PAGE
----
Wake Forest Baptist Medical Center will unveil its new birthing center in Winston-Salem on June 25, putting it in direct competition on obstetrics with Novant Health’s Forsyth Medical Center for the first time since the late 1970s.
In an advisory Tuesday, Wake Forest Baptist said the labor and delivery center and neonatal intensive care unit will have 51 private patient rooms, including at least two set aside for twins.
There will be 100,000 square feet dedicated to the center and unit.
“The new labor and delivery facility includes a number of unique features and services that provide the highest levels of convenience, comfort and patient- and family-centered care, from routine, traditional births to complex births,” Wake Forest Baptist said in the notice.
Wake Forest Baptist announced the birthing center in July 2018, saying at the time it would likely start delivering babies in late 2019. It now says the services should begin by late July.
“A couple of months ago, we let Novant leaders and our community providers know construction was progressing well and we would be opening sometime this summer,” Wake Forest Baptist spokesman Joe McCloskey said.
“This exciting expansion has been a substantial project, and we are thrilled with how this space has turned out.”
Under a 1977 contractual agreement between the two hospitals, Wake Forest Baptist voluntarily stopped offering low-risk labor and delivery procedures on its main campus, instead focusing on high-risk pregnancies and deliveries. In low-risk cases, Wake Forest Baptist obstetricians deliver babies at Forsyth.
The birthing agreement led to a later agreement that allowed Wake Forest Baptist to operate the trauma center that covers Forsyth County and much of Northwest North Carolina.
Forsyth had the second highest number of deliveries in North Carolina in 2018, at 6,510, according to preliminary totals from the N.C. Department of Health and Human Services. Dr. Julie Ann Freischlag, Wake Forest Baptist’s chief executive and dean of the School of Medicine, has said about half of those births were handled by Wake Forest Baptist doctors.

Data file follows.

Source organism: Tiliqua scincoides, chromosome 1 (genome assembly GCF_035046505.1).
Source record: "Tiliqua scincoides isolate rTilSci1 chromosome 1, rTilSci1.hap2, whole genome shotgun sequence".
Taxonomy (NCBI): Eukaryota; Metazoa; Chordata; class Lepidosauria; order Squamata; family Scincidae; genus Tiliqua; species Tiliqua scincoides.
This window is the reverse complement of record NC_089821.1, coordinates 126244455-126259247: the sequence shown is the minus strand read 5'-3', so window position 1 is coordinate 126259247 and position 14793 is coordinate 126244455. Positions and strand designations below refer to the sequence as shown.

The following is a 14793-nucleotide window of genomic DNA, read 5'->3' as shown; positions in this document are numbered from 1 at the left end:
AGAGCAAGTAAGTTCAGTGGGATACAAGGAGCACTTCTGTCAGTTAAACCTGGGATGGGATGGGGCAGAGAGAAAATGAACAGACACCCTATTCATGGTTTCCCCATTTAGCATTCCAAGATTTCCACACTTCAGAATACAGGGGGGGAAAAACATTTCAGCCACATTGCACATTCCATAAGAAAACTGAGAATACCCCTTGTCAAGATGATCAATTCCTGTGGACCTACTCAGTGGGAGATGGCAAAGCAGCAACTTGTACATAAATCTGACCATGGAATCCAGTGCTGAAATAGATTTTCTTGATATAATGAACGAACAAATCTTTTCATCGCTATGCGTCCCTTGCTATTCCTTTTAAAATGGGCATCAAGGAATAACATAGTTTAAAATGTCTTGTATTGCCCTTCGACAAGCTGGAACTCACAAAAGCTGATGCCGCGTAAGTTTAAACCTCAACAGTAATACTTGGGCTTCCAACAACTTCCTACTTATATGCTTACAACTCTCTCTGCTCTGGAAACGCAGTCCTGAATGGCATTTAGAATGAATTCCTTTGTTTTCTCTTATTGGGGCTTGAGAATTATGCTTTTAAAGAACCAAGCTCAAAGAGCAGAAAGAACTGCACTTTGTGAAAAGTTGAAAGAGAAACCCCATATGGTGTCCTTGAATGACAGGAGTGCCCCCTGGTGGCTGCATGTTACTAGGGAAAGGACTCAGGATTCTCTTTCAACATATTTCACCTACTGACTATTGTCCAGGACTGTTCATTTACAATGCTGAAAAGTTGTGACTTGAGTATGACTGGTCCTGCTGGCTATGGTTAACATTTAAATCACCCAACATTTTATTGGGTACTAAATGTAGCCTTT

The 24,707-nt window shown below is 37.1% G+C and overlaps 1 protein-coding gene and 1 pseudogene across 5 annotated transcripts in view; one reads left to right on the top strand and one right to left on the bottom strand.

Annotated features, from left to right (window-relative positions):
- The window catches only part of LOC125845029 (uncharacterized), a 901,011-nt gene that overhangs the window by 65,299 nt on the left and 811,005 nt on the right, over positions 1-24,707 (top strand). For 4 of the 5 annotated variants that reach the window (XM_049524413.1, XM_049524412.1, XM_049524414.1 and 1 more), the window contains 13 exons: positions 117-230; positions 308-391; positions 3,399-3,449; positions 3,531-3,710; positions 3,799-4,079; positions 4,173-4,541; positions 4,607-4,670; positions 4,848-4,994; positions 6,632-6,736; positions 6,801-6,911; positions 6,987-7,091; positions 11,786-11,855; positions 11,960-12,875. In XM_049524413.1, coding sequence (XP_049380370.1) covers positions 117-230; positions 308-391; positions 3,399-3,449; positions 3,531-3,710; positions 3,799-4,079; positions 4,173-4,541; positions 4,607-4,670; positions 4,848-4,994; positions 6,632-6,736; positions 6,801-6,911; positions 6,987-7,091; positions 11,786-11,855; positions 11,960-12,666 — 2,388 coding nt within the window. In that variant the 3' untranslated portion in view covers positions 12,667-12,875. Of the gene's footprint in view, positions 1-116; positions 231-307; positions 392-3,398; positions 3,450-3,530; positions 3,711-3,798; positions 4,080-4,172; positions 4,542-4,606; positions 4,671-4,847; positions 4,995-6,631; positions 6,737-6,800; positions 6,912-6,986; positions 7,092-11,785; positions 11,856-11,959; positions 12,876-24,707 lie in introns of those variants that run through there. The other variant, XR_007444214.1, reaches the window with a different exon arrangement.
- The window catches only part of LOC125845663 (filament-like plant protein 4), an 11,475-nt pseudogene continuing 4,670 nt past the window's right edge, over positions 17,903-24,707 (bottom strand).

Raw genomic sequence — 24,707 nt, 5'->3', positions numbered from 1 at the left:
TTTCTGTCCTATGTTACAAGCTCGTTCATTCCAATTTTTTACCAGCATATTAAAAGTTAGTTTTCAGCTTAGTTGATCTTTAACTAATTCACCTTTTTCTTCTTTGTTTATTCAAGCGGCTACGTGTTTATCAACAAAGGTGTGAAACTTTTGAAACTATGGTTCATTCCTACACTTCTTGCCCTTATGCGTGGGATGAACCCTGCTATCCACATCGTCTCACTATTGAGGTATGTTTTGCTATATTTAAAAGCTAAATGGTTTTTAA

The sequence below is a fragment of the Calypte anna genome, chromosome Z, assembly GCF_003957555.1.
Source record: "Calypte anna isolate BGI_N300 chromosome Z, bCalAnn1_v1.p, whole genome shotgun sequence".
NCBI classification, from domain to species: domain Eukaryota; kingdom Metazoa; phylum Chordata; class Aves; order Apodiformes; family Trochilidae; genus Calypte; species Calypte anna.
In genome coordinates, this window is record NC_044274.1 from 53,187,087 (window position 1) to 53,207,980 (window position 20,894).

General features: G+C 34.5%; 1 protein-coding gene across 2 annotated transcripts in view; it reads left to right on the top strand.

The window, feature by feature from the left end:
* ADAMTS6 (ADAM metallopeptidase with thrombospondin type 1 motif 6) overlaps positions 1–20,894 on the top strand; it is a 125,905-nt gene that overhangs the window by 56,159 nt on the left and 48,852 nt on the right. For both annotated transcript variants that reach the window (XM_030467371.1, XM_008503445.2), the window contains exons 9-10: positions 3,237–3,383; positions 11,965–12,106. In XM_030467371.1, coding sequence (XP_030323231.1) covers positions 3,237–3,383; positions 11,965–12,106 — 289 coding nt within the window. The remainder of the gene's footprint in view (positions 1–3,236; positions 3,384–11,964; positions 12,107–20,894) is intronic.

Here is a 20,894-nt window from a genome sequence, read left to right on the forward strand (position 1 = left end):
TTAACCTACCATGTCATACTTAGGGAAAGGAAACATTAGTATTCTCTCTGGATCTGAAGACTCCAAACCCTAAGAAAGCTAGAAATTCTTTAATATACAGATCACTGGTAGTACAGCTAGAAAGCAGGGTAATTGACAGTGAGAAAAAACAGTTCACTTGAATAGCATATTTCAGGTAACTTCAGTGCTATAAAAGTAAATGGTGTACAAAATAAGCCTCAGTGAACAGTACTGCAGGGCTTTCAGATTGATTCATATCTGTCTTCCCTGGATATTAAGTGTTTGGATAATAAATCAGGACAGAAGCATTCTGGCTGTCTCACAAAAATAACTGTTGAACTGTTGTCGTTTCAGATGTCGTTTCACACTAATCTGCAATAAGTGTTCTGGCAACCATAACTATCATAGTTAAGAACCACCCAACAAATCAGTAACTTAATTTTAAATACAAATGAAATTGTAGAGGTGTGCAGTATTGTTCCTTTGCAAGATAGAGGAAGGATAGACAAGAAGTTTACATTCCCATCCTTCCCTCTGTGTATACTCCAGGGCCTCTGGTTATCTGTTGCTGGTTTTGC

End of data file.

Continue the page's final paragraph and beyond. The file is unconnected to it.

By comparison, Wake Forest Baptist had 24 high-risk deliveries in 2018, whether identified for such care early in the pregnancy for the sake of the mother or baby’s health, or because complications that occurred while the mother was giving birth.
When asked about the Wake Forest Baptist birthing center news, Novant Health Inc., which owns and operates Forsyth Medical Center, said in a statement that “we look forward to continued conversations, but we don’t have an update to share at this time.”
Freischlag said in July 2018 that Wake Forest Baptist officials had been discussing the resumption of traditional delivery services in recent years. She said her appointment as head official in May 2017 spurred renewed interest from employees on the subject.
Freischlag said she isn’t anticipating any pushback on its attempt to resume deliveries, saying initially the discussion centered on offering birthing services to Baptist employees.
However, she acknowledged that the service would be available to all women in the region, particularly those who have a Wake Forest Baptist obstetrician.
Freischlag said Wake Forest Baptist believes “there are enough deliveries in the county annually to support two birthing centers.”
“Our physicians will continue their normal advising patterns with patients, with the ability to inform them they have another in-county choice for where to give birth,” she said.
The apparent expansion of birthing-center plans may add tension to the relationship between Wake Forest Baptist and Forsyth Medical Center.